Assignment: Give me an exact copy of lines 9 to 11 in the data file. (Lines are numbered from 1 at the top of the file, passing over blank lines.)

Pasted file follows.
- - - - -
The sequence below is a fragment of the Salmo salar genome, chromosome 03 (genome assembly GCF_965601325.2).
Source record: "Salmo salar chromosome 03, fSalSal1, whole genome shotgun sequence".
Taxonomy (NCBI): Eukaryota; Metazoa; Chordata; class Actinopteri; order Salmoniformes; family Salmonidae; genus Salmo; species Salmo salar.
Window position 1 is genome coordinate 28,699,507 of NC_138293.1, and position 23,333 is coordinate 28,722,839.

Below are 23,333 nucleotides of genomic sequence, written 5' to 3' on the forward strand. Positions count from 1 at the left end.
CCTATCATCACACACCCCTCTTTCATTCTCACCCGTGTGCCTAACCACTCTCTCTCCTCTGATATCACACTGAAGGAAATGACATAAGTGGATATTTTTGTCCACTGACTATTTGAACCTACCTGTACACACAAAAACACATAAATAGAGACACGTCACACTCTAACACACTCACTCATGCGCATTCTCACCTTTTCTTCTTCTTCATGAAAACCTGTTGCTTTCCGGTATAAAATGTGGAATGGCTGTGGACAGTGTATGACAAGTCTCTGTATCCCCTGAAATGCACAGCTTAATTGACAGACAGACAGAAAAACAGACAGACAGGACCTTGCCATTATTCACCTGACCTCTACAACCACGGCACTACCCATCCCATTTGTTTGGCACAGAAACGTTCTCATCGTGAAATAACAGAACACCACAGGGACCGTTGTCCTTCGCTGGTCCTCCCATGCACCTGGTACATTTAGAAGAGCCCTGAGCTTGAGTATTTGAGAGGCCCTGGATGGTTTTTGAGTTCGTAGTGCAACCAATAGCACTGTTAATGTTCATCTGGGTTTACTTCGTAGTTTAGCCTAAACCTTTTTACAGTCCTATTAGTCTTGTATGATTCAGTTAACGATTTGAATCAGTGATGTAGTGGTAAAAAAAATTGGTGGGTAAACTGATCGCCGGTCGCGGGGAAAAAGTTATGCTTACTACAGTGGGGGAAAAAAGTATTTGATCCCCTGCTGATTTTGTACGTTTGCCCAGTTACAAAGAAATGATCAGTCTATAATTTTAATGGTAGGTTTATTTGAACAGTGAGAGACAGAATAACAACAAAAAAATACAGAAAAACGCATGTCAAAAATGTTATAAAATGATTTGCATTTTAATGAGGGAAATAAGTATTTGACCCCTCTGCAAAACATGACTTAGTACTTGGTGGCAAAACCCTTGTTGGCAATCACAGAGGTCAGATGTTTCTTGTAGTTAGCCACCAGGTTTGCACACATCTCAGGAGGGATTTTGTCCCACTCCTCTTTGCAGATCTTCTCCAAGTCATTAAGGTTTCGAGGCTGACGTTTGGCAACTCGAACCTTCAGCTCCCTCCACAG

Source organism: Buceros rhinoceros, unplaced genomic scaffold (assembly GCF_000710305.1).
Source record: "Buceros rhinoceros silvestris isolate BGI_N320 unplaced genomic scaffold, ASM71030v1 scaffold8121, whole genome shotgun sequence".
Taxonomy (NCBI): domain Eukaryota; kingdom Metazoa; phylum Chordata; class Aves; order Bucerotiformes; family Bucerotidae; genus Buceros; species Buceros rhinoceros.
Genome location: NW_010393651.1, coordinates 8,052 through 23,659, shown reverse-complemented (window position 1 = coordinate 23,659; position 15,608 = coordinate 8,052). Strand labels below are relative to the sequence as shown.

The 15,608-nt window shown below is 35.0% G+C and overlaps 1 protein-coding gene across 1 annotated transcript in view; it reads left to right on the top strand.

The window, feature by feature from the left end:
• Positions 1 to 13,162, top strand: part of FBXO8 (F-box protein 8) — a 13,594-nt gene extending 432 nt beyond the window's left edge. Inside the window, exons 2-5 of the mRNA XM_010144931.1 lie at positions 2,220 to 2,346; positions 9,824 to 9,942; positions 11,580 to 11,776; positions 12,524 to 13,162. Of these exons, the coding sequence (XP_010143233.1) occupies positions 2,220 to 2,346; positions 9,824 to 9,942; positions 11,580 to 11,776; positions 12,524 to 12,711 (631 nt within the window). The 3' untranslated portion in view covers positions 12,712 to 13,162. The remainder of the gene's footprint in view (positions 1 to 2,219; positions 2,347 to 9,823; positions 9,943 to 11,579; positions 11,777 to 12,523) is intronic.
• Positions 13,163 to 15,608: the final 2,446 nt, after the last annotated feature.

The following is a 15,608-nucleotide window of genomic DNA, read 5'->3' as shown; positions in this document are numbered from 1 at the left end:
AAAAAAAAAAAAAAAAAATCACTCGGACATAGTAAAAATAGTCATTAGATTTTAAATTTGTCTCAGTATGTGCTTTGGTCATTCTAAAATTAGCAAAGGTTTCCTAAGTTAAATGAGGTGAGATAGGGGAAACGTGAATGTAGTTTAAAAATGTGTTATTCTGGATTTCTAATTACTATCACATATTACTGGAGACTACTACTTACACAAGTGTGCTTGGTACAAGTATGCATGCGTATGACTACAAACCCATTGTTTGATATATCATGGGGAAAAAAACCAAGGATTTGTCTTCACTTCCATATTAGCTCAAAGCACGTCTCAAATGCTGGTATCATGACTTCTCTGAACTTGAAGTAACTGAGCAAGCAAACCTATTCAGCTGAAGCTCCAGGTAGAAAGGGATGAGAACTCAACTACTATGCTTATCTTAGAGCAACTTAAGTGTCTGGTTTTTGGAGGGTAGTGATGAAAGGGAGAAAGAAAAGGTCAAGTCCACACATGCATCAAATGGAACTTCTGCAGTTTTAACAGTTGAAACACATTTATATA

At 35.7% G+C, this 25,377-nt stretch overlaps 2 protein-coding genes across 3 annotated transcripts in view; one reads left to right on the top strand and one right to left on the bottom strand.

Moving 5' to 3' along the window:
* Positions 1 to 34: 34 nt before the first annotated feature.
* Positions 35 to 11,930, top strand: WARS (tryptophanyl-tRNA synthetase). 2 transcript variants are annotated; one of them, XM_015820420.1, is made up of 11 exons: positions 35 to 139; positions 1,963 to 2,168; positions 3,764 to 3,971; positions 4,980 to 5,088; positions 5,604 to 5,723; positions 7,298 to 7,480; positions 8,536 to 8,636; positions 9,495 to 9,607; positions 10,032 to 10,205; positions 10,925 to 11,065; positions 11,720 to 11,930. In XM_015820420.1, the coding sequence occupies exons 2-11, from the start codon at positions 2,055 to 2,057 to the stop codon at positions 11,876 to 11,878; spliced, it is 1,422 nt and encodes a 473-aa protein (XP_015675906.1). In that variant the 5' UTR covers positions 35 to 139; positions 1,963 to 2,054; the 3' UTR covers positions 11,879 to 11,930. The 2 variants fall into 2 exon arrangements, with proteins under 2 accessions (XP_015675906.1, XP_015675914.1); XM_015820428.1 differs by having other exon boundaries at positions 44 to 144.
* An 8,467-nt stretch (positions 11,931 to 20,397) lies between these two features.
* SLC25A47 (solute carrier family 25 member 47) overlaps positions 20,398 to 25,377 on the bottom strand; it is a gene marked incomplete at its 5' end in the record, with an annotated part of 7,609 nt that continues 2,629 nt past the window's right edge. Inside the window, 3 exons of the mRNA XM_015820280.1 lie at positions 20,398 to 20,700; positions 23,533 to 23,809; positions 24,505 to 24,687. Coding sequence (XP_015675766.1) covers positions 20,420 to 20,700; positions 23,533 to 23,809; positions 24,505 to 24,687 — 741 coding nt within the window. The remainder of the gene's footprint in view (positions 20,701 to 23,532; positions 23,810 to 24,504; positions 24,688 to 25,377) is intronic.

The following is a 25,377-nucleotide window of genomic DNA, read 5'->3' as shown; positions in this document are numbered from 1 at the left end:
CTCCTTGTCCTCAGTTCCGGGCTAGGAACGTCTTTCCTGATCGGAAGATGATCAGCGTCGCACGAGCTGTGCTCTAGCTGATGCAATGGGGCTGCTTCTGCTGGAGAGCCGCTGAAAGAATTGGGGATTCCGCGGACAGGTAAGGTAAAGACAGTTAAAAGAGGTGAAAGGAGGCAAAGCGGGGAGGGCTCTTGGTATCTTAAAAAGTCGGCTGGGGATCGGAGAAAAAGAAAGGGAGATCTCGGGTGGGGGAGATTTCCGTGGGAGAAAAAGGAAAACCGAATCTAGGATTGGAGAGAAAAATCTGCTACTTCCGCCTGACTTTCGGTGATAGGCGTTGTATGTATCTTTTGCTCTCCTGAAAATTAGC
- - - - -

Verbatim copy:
Taxonomy (NCBI): domain Eukaryota; kingdom Metazoa; phylum Chordata; class Aves; order Bucerotiformes; family Bucerotidae; genus Buceros; species Buceros rhinoceros.
Genome location: NW_010393651.1, coordinates 8,052 through 23,659, shown reverse-complemented (window position 1 = coordinate 23,659; position 15,608 = coordinate 8,052). Strand labels below are relative to the sequence as shown.

The 15,608-nt window shown below is 35.0% G+C and overlaps 1 protein-coding gene across 1 annotated transcript in view; it reads left to right on the top strand.